Serpula worms are a tube building polychaete found worldwide, however aggregations of worms only occur at 5 sites (Loch Creran, Scotland; Taranto, Italy; Salt Lake/Ard Bear, Co Galway; Killary Harbour, Co Galway; and Leitir Calaidh, Co Galway). This unique biogenic reef is present at 3 of the sites monitored by Seasearch Ireland as part of the National Marine Monitoring Scheme and as such a rare habitat warrants further study. This project aims to look at the mobile fauna using the Serpula colonies, to examine the any predation of the Serpula and what species are engaged in this and to examine the impact of disturbance on Serpula vermicularis.
Why video monitoring?
Serpula individuals rertract into their tubes when disturbed by divers (see video below). In order to observe the natural activity of colonies and the mobile fauna remote monitoring is the only viable option. Seasearch Ireland will deploy GoPros at the sites to record video footage which will then be analysed by our volunteers to examine the use of the reefs by fish and crustaceans and also to observe any species predating on the individual Serpula. A similar methodology has been used successfully in the Black Bream project.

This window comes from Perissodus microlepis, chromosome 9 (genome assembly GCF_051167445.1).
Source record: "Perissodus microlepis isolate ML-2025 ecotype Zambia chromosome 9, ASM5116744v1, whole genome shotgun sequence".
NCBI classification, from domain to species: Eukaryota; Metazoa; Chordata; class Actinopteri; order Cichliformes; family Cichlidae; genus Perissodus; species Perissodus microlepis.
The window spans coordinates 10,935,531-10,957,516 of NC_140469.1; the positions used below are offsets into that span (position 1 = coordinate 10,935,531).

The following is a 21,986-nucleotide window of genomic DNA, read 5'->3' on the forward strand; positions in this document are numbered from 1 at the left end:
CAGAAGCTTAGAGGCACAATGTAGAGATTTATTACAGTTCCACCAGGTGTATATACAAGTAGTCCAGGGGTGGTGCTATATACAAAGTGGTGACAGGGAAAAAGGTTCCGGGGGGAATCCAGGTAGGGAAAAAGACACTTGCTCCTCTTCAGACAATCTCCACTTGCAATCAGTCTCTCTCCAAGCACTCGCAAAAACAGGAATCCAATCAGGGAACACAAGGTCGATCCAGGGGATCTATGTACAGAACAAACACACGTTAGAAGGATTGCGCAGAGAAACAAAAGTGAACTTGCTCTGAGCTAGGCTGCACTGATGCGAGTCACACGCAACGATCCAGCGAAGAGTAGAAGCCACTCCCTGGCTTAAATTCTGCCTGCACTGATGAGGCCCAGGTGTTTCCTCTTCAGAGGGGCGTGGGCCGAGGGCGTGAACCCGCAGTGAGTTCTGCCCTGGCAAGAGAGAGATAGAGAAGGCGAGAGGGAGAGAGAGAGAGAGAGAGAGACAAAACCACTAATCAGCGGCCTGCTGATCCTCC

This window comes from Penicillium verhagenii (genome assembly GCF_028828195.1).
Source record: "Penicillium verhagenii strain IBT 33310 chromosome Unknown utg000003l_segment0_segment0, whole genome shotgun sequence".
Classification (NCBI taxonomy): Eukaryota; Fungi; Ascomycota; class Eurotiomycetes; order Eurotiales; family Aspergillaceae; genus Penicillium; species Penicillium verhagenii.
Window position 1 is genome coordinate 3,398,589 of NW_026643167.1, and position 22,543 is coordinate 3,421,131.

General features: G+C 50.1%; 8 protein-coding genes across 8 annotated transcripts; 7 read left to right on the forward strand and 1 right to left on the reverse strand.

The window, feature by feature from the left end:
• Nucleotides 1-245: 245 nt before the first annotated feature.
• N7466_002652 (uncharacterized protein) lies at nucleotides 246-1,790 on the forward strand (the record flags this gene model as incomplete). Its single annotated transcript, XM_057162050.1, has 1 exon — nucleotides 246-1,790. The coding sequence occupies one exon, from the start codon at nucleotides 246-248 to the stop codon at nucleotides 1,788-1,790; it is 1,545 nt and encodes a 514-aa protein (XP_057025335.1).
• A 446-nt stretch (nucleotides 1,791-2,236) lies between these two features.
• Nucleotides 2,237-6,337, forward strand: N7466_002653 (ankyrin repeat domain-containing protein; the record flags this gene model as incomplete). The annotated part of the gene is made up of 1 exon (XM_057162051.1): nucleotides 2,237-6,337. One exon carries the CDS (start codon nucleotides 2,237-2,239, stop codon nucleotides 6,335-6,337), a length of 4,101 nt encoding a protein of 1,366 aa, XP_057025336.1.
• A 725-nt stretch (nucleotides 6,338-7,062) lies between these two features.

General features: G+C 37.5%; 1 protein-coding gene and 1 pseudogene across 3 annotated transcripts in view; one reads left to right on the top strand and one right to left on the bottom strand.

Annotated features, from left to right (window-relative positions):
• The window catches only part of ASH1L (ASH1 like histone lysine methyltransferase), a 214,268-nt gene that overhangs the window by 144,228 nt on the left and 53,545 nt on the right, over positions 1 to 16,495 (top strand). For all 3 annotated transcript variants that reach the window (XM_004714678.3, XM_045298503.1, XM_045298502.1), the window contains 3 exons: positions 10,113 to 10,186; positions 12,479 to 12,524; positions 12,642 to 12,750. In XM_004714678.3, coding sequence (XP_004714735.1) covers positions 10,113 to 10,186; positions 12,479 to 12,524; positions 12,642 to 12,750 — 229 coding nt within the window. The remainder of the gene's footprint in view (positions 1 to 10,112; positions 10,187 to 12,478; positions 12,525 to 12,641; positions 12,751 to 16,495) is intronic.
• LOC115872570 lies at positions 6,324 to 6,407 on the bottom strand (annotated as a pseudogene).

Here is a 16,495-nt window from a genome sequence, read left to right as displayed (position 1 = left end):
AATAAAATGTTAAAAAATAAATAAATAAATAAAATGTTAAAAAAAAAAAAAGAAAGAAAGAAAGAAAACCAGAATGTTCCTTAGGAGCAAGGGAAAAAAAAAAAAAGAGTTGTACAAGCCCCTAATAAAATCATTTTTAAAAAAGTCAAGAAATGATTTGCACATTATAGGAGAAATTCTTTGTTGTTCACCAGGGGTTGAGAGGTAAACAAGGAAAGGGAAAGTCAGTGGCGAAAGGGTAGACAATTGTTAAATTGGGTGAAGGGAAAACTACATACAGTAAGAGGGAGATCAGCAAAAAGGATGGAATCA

This project is only possible due to funding from the Department of Housing, Local Government and Heritage through National Parks and Wildlife Service Small Recording Grant which Seasearch Ireland secured in 2021. We would like to thank the Department for supporting our work. Thanks also to anyone who contributed to our GoFund me which is now obviously defunct.